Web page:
Manage Your Cash Flow – Part III

CashFlowIn our previous postings we discussed how to manage the inflow and outflow of cash in your business. In our final part of the series, we will discuss how to forecast your cash flow on a regular basis. Why is this important? No one wants surprises. As a business owner you need to know that you will have enough cash to pay salaries or unexpected expenses.

Many our clients have found that a 13 week (3 month) cash flow model is a good way to manage their cash flow and it goes out far enough to take corrective action.

One of the ways to prepare a cash flow is to use a spreadsheet. You begin with cash on hand, add cash expected from outstanding invoices, work in progress and new business expected over the next 13 weeks. From this total you subtract cash requirements for completing work in process, anticipated costs and overhead and accounts payable.

The cash flow is updated every week. The estimated cash flow at the end of the week becomes the cash on hand anticipated at the beginning of the following week. This is a rolling model that always shows a 13 week flow.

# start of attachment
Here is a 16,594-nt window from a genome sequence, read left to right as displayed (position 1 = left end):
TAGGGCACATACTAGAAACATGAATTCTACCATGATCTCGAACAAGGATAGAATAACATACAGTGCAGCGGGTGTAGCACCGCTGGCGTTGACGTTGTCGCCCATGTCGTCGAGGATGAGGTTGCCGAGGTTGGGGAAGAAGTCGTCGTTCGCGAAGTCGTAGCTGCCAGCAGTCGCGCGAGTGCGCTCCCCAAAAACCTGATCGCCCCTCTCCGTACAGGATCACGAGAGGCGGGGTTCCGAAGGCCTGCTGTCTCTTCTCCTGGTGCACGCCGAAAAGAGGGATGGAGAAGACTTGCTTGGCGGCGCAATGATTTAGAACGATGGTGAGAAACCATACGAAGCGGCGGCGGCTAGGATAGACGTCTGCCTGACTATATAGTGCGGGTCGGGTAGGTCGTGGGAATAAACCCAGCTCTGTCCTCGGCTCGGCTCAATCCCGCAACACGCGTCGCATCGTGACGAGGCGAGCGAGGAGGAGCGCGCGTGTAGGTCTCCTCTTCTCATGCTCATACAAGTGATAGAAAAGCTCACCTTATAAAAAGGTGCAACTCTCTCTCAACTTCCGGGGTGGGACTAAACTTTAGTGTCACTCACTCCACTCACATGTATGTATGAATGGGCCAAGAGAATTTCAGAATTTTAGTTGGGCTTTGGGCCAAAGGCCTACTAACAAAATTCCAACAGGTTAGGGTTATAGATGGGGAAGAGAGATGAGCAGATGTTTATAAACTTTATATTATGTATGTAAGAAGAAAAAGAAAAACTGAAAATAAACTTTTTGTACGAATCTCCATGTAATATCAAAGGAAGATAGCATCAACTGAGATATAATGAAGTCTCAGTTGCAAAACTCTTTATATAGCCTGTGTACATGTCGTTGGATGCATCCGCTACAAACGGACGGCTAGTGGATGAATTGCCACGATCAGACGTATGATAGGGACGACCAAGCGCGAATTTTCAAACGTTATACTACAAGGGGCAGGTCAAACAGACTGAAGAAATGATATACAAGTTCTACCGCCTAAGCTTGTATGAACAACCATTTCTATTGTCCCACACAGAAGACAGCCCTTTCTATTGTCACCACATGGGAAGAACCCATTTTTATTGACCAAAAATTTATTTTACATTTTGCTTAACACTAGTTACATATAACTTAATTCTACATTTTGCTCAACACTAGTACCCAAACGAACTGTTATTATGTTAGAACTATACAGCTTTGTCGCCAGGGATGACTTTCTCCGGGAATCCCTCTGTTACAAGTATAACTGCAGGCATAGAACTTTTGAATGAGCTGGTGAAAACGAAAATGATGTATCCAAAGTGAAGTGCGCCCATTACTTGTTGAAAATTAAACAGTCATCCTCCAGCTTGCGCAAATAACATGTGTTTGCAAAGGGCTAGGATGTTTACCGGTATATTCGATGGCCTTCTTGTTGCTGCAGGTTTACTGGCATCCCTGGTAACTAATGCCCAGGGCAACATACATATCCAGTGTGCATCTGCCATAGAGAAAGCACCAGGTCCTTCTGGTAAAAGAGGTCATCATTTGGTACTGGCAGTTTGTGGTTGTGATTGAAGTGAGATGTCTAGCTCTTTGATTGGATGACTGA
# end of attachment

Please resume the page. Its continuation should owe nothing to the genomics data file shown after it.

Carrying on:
By monitoring and forecasting your cash flow on an ongoing basis, you can detect potential shortfalls in a timely fashion. And with the 13 week cash flow model, you will have enough warning of potential cash shortfalls.

As we discussed previously, if you foresee a cash shortfall you can do the following: accelerate your cash inflows by offering early pay discounts and delay your cash outflows to the extent possible by taking advantage of supplier terms or by choosing suppliers with more flexible payment terms.

Let us know if we can help you set up a cash flow for your business or if we can help you monitor your cash flow.